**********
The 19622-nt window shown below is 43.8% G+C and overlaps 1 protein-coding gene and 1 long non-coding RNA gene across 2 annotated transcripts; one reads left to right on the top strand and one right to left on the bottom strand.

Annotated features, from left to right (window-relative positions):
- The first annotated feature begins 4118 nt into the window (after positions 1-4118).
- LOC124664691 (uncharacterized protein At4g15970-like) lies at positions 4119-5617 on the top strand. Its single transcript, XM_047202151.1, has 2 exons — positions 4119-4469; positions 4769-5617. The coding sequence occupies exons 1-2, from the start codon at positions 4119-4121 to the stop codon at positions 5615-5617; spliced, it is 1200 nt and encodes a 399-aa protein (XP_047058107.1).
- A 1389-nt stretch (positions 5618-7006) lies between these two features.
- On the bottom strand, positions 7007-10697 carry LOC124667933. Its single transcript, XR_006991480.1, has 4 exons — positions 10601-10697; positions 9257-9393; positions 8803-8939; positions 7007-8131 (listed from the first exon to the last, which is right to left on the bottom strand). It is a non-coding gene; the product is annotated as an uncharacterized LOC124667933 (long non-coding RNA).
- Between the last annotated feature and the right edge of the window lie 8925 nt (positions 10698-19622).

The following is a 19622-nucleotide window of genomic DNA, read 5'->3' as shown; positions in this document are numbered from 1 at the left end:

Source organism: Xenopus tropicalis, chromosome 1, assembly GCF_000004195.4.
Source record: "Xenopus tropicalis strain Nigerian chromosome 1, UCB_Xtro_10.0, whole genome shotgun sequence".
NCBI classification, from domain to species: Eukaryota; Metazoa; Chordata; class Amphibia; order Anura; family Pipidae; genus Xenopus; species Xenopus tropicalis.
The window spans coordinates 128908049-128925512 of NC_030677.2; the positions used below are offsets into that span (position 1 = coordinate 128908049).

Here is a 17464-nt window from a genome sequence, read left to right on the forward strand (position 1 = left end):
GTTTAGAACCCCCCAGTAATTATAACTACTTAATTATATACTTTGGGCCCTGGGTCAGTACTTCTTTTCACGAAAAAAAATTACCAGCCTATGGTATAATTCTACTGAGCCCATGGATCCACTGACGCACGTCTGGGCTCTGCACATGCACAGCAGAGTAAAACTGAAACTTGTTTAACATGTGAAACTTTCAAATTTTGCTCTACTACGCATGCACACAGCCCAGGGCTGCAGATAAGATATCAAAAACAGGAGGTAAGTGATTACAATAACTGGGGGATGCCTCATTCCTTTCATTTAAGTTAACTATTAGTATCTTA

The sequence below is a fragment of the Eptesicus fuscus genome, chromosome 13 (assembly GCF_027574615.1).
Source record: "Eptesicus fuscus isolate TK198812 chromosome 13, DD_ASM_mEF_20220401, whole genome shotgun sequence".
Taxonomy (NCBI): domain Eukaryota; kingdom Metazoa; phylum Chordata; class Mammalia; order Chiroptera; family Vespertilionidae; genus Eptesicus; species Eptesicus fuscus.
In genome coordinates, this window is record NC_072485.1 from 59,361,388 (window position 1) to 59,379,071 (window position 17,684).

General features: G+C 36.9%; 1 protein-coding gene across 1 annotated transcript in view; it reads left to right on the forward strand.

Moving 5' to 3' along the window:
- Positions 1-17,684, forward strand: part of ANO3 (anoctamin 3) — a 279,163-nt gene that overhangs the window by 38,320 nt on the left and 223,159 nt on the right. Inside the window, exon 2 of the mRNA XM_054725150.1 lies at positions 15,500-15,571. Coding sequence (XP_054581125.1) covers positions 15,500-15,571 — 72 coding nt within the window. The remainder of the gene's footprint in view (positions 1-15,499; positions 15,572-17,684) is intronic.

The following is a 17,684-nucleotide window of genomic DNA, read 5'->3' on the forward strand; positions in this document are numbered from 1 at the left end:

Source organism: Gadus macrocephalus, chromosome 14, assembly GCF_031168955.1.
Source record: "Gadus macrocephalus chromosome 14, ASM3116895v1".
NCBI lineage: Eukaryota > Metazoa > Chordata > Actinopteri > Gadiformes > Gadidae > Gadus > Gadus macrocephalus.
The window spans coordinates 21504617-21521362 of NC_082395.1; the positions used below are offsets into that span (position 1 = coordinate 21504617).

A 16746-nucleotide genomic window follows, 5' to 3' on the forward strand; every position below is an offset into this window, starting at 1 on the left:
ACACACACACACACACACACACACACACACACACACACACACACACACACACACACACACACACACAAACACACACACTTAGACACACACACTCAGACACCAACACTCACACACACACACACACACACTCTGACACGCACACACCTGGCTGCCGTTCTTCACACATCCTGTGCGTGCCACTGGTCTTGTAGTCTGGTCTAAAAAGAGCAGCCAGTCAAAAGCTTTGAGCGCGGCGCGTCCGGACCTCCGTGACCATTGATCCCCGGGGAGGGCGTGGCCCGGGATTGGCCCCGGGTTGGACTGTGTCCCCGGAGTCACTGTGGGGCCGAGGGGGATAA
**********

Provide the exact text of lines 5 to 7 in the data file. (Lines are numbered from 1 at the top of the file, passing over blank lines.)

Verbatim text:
- A 1389-nt stretch (positions 5618-7006) lies between these two features.
- On the bottom strand, positions 7007-10697 carry LOC124667933. Its single transcript, XR_006991480.1, has 4 exons — positions 10601-10697; positions 9257-9393; positions 8803-8939; positions 7007-8131 (listed from the first exon to the last, which is right to left on the bottom strand). It is a non-coding gene; the product is annotated as an uncharacterized LOC124667933 (long non-coding RNA).
- Between the last annotated feature and the right edge of the window lie 8925 nt (positions 10698-19622).